Pneumatic Drum Brake Monitoring System

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There are a huge number of commercial vehicles on the road that still use pneumatic drum brakes. When such vehicles are in use, the brakes must be inspected at a minimum every morning before the first road trip. This is a dangerous process, and in fact may be difficult to perform, due to weather conditions, surface conditions, road clearance or the fitness of the operator.

This is a risky process as the operator must crawl under the vehicle while the brakes are applied and measure the distance that each brake push rod has travelled. Due to the physical design of the air canister, there are limits as to how far out the push rod can go and be within operating limits. If there are push rods extending too far, there is the chance that the brake may not be fully engaged, and the vehicle might be a candidate for Out of Service status. In that case the vehicle cannot be legally operated.

Another area that does not get properly monitored is parking brake failures that can cause a brake to engage while in motion. If that happens in a trailer, the operator may be totally unaware that the vehicle has one wheel locked up. In such a situation, a fire may start because of the heat buildup from friction.

This system is designed to address the two situations; the start of the day brake inspection and notification of issues while operating the vehicle.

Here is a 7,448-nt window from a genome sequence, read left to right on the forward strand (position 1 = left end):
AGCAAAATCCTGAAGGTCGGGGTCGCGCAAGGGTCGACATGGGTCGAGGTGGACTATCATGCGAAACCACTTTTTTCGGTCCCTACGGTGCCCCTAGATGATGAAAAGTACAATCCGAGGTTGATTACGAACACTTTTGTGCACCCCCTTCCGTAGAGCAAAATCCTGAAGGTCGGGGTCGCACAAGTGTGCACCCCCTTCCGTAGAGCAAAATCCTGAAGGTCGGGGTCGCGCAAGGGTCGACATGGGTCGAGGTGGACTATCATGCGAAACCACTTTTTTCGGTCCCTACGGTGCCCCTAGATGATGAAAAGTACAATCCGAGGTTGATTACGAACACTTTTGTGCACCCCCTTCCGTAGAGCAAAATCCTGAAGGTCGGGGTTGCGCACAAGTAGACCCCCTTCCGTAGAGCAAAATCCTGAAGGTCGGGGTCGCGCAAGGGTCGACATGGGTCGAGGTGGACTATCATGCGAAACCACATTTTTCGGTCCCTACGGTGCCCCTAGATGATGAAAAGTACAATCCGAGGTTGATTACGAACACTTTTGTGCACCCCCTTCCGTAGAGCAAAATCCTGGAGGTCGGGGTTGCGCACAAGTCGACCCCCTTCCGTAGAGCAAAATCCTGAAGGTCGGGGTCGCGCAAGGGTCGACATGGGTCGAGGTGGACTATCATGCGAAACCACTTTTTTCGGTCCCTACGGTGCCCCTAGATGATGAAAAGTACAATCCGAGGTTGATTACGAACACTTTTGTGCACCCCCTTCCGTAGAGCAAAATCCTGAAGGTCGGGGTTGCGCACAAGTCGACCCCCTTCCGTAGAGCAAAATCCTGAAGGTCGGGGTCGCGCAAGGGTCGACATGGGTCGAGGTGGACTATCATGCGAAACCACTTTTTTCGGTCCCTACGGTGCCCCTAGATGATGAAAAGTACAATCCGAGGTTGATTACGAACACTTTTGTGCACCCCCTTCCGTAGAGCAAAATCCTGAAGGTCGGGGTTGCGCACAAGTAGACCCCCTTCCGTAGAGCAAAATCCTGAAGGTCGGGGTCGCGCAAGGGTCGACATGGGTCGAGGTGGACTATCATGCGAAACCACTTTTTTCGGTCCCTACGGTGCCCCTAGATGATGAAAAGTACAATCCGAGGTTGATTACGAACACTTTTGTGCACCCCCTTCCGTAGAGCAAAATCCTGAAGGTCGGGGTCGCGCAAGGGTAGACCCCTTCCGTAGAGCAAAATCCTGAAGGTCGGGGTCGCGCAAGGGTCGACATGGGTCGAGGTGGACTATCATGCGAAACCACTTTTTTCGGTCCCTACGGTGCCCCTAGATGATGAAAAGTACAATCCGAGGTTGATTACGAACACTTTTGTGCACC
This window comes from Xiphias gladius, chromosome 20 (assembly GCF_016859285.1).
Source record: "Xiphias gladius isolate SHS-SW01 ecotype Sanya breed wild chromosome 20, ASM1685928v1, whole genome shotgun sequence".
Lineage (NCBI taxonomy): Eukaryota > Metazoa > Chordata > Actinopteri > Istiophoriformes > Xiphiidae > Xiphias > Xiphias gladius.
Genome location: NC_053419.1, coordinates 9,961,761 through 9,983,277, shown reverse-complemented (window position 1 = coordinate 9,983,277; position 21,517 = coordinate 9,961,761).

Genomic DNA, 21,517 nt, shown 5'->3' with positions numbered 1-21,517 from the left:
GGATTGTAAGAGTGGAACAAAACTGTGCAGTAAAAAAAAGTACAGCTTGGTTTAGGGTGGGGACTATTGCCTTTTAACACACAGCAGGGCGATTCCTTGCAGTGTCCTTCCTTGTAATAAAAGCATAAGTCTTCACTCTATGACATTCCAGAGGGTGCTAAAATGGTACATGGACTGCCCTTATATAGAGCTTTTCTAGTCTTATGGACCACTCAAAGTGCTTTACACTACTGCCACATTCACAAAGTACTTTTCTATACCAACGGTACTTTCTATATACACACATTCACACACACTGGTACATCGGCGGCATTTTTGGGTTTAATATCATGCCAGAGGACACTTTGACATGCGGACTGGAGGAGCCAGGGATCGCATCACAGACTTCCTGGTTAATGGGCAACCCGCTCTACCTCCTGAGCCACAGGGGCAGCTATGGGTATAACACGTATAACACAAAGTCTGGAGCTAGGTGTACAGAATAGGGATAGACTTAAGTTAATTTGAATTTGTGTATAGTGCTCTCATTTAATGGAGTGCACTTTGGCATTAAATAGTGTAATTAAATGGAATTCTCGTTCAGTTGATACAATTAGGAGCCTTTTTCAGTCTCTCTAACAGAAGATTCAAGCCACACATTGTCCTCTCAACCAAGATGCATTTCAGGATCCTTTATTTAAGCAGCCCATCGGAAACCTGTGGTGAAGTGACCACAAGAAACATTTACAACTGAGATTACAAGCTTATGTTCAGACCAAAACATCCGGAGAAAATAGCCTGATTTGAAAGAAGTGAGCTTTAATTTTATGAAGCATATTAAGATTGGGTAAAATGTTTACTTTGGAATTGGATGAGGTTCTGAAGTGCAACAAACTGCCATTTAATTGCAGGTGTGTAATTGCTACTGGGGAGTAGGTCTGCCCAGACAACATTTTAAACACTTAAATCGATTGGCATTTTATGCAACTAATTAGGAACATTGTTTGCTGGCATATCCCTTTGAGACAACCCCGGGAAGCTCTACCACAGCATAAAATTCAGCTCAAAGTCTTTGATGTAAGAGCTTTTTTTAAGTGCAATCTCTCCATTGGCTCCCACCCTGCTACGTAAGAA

Additionally, as the measurements are made electronically, the issue of timing can be measured. With this system, any brake that takes excessive time to engage can be detected. Until now, there has not been a method used to observe trailer brakes do in fact engage before the tractor brakes. This information is not available when measuring by hand with a ruler.

This system can be installed on existing tractors, trailers, single units or buses. Each unit will have a complete system installed with sensors, a control unit and a Bluetooth unit that communicates with the cell phone. The application on the operator’s phone can connect to the vehicle and any trailer(s). Each time the brakes are applied, new measurements are made and sent to the operator.

Functioning brakes are so important that the Commercial Vehicle Safety Alliance (CVSA) conducts a Brake Safety Week where trucks are stopped and inspected specifically for brakes. For example, in 2023 CVSA found brake-system violations amounted to 25.2% of all vehicle out-of-service violations.

With this system in place, the operator can be safe in checking brakes and knowing that any major brake failure would be detected. Every time the brakes are used, they will be measured. Changes can be quickly shared with the operator. The information can easily be shared with weight stations and state patrol inspectors.

 

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  • ABOUT THE ENTRANT

  • Name:
    Robert Dexter
  • Type of entry:
    individual